grep find the lines and output the line numbers, but does not let you "program" other things. If you want to include arbitrary text and do other "programming", you can use awk,

$ awk '/null/{c++;print $0," - Line number: "NR}END{print "Total null count: "c}' file
example two null,  - Line number: 2
example four null,  - Line number: 4
Total null count: 2

Or only using the shell(bash/ksh)

while read -r line
  case "$line" in
   *null* )  (
    echo "$line - Line number $c"
done < "file"
echo "total count: $c"

grep, egrep, fgrep - print lines matching a pattern Similarly, it must be either at the end of the line or followed by a non-word constituent character. (non-empty​) strings, matching lines, context lines, file names, line numbers, byte When the -c or --count option is also used, grep does not output a count greater than NUM. grep -w gnu /usr/share/words gnu Show Line Numbers # The -n ( or --line-number) option tells grep to show the line number of the lines containing a string that matches a pattern. When this option is used, grep prints the matches to standard output prefixed with the line number.

How do I use the grep command with regular expressions on a Linux and You can use ^ and $ to force a regex to match only at the start or end of a line, respectively. In this example, I will match mobile number which is in the following format Matches the empty string at the beginning of a line; also represents the  I would like to use the grep command to print a line number for the string I'm searching for. However, when I used the command grep -n it prints the line number with a colon : next to it. Is there any way I can use the same grep -n command to print a line number with it being followed by the : colon?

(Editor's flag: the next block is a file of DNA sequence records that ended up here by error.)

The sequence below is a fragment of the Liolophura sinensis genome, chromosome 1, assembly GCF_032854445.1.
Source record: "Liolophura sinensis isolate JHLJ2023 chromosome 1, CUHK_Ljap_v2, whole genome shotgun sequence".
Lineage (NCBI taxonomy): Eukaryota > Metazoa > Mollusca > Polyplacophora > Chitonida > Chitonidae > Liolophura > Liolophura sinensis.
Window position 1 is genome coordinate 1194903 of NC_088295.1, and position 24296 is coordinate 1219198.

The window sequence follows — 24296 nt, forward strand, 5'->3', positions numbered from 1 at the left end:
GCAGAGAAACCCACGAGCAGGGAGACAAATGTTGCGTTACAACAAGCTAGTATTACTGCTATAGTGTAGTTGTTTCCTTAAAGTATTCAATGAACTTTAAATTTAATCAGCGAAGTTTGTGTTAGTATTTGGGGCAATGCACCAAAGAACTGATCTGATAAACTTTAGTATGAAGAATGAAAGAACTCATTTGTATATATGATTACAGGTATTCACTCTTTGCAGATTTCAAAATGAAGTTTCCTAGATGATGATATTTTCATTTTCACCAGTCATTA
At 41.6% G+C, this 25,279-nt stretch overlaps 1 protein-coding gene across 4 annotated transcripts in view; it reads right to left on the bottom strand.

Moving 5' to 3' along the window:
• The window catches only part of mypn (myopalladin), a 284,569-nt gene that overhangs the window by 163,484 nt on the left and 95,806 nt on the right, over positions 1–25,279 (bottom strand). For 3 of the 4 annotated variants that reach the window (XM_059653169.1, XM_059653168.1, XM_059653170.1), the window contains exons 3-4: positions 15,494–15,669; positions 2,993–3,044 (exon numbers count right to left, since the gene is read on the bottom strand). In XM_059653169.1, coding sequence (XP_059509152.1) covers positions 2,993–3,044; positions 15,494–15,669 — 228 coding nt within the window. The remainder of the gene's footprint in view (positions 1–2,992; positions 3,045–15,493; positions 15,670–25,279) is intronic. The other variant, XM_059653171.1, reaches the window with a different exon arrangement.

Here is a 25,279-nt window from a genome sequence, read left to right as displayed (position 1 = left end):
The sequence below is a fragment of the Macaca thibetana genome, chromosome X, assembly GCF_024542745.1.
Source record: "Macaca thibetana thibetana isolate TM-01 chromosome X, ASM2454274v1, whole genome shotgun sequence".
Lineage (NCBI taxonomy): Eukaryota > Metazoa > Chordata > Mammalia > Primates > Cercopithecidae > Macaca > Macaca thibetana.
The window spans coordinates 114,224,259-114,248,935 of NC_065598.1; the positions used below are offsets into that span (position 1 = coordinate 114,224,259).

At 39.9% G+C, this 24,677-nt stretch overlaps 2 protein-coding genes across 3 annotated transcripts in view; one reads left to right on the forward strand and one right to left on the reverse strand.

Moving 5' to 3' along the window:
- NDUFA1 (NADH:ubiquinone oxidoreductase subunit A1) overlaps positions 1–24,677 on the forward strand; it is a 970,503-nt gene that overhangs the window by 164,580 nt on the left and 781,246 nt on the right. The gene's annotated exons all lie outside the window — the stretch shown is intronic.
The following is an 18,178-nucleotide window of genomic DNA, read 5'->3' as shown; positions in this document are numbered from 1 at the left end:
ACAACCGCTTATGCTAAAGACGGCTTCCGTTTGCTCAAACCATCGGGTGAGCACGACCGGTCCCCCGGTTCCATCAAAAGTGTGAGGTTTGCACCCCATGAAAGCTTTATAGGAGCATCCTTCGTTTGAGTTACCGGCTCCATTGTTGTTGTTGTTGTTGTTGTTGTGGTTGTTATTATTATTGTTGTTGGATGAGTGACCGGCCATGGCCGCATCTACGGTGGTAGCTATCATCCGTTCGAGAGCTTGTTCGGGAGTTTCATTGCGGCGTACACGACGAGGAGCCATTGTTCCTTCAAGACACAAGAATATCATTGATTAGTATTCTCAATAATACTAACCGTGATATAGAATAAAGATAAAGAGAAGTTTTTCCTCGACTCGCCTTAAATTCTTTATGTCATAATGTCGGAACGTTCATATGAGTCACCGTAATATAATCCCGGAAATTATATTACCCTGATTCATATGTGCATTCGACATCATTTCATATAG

Let us see how to use grep on a Linux or Unix like system. Search any line that contains the word in filename on Linux: grep However, above command can be also used as follows without shell pipe: How to count total number of lines using shell script. my date format is 07-JUN-2011 01:13:00. The following grep grep -r -e -n coll * will display fullpath/filename: <tag-name>coll</tag-name> I would like to know what line has the following text, I tried adding -n, but it Ubuntu Community

Options Description -c : This prints only a count of the lines that match a pattern -h the output using grep -n : To show the line number of file with the line matched. Matching the lines that end with a string : The $ regular expression pattern If you like GeeksforGeeks and would like to contribute, you can also write an 

  • can I format this by adding line numbers after instead of before with :?
  • your solution seems fine but get an error awk95: syntax error at source line context is >>> ' <<< missing } awk95: bailing out at source line 1
  • sorry switched to linux now its working :) it was windows version not so good
  • ...the knights who say -ni thats how you remember this trick
  • new linux user is lazy of reading man page. But if they use linux enough, they will be used to it :) It's super useful :)
  • Not always lazy, (But sometimes), often it is that a new Linux user has trouble understanding a man page. (They can seem cryptic)
  • sometimes man page can take many pages. And this is hard to read all of them
  • -c will print the total lines matched
  • You are right. Unfortunately it also suppresses normal output.